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Plant species fed on by wild ring-tailed lemurs (Lemur catta) at nine sites

Cite this dataset

Canington, Stephanie (2020). Plant species fed on by wild ring-tailed lemurs (Lemur catta) at nine sites [Dataset]. Dryad.


A key aspect of a primate’s ecology is its food source – the very nature of which is spatially and seasonally dependent, and may be affected by anthropic pressures. One of the most endangered, yet best-studied, strepsirrhine primates is the ring-tailed lemur (Lemur catta) – a species that has experienced significant human-induced habitat loss over many decades. To help understand feeding variability across time and space, I present a literature review of plant species (and parts) fed on by ring-tailed lemurs at nine sites in Madagascar: Ambatotsirongorongo, Andringitra Massif, Anja Reserve, Antserananomby, Berenty Reserve, Bezà Mahafaly Special Reserve, Cap Sainte-Marie, Tsaranoro Valley Forest, and Tsimanampetsotsa National Park. I gathered literature using keyword searches on Google Scholar (, and verified scientific names using the “Catalogue of the Plants of Madagascar” ( From 24 studies, I identify 221 genera and 241 species of consumed plants, with 92 genera and 70 species consumed at two or more sites. Based on the available distribution data, 63% of species are endemic and 22% native. Sixty-seven plants are known only by Malagasy common names and excluded from analyses. When authors identify the plant tissue consumed, 52% of species in the diet are represented by a single tissue type, typically leaves (mature and immature) or fruit (ripe or unripe). This review highlights the importance of studying multiple populations when creating dietary summaries of species and should prove valuable to those exploring ecological trends and habitat use by ring-tailed lemurs.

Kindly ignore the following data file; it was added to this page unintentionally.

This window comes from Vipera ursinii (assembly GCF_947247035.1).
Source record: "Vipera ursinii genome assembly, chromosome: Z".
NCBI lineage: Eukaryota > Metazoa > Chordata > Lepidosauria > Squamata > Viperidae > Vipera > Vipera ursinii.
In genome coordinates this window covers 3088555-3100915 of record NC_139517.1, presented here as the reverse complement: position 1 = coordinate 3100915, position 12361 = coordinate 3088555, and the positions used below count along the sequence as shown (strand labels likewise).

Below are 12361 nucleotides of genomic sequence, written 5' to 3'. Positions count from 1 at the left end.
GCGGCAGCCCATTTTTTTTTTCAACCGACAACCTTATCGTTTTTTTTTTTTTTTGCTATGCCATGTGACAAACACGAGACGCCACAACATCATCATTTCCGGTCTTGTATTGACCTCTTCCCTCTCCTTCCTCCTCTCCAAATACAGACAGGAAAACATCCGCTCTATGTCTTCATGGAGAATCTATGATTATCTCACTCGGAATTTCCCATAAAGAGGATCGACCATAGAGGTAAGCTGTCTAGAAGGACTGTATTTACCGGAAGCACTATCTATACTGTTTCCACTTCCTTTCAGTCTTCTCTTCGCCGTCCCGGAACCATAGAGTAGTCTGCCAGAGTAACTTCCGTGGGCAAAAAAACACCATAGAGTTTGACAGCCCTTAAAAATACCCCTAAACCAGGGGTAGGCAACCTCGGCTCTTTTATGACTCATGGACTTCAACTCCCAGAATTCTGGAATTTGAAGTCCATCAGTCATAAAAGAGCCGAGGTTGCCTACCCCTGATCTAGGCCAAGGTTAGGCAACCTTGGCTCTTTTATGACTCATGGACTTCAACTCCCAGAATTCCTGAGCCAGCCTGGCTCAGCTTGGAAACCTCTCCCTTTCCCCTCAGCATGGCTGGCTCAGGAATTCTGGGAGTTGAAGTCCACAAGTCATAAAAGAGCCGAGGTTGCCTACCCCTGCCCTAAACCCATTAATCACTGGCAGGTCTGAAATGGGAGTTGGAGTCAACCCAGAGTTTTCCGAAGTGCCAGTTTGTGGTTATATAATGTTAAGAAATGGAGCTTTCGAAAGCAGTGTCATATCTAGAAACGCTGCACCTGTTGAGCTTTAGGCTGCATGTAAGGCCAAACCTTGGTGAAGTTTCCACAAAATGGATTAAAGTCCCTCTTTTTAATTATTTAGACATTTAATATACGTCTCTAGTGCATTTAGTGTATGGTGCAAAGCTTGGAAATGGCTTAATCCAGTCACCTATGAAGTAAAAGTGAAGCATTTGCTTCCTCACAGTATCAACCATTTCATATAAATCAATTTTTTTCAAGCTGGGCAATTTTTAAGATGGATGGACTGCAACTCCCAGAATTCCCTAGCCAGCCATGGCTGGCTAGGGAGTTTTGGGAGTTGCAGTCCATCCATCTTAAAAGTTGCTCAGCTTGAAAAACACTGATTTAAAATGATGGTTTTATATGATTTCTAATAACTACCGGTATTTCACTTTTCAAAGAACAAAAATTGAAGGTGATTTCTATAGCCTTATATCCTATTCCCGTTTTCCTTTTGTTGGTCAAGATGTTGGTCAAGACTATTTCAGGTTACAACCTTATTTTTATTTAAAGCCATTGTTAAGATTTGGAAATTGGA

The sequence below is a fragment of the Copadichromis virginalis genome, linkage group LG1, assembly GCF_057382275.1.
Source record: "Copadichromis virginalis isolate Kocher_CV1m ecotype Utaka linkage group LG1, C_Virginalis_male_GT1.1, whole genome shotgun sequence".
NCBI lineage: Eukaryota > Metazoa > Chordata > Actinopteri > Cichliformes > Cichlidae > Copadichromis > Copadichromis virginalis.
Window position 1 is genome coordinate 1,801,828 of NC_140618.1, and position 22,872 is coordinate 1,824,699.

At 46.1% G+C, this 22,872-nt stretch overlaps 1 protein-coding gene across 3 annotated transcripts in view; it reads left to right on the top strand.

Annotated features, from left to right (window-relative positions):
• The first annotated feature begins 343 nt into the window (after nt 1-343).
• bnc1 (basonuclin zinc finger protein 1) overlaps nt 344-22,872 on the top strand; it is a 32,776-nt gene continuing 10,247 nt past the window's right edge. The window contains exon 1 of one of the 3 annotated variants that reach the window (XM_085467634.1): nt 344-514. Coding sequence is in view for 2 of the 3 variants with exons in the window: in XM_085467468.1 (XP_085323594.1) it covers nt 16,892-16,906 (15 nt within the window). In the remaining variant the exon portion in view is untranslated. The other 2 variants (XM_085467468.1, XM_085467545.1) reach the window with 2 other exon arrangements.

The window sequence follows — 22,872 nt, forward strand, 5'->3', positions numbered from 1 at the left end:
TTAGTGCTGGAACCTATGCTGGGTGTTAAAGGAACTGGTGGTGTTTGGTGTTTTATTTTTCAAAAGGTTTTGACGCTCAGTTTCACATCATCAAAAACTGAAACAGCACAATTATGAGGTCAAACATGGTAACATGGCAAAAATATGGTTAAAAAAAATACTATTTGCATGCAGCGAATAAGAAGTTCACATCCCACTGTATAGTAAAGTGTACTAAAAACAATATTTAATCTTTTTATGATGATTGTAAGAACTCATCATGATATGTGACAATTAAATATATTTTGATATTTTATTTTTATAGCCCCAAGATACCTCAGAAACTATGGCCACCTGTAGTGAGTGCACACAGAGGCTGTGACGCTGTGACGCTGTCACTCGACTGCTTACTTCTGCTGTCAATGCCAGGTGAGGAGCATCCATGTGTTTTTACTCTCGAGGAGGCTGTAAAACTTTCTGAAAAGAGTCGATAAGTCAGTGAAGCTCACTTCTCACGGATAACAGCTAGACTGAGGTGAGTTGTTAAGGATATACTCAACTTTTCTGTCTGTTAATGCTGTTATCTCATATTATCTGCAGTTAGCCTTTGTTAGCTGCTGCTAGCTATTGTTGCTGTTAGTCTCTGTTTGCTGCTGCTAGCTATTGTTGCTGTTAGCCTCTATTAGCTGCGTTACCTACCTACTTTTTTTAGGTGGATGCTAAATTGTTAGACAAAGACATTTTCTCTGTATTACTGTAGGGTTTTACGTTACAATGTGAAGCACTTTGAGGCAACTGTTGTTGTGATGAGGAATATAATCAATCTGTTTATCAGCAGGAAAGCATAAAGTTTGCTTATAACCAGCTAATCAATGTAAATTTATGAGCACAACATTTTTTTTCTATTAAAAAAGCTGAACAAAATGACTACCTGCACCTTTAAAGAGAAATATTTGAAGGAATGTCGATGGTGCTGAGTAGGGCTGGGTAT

To determine plant species (and plant parts, when information was available) fed on by wild ring-tailed lemurs, I searched Google Scholar ( using multiple relevant keyword searches, including “Lemur catta diet” (this was not a systematic review). I culled the output from these searches for papers which included tables and descriptions of specific plants consumed by ring-tailed lemurs, and I examined pertinent publications and their references exhaustively. I identified 24 studies that presented such data. For each study, I recorded the following data, when available: family, genus and species name, plant part consumed (including ripeness or maturity), and common name (Malagasy or English). I recorded the plant names exactly as reported in the source, including misspellings. When available, I also recorded miscellaneous feeding behaviors (e.g., licking items), common names for unidentified plants (e.g., liana) or animals (e.g., insect), and Malagasy names for which a scientific name was not available.

I verified all scientific names using the “Catalogue of the Plants of Madagascar” (Tropicos;, the most complete and current online database of the flora of Madagascar, curated by the Missouri Botanical Gardens. I recorded names (including family, genus, and species) as they appear on Tropicos in a column next to the names reported by the author(s). Where I could not find species names on Tropicos (including a review of synonymies that have been used, as well as species for which similarities in spelling may have caused confusion), I recorded the entry as Genus sp. I also recorded the distribution and lifeform/habit, for each species, when this was available in Tropicos.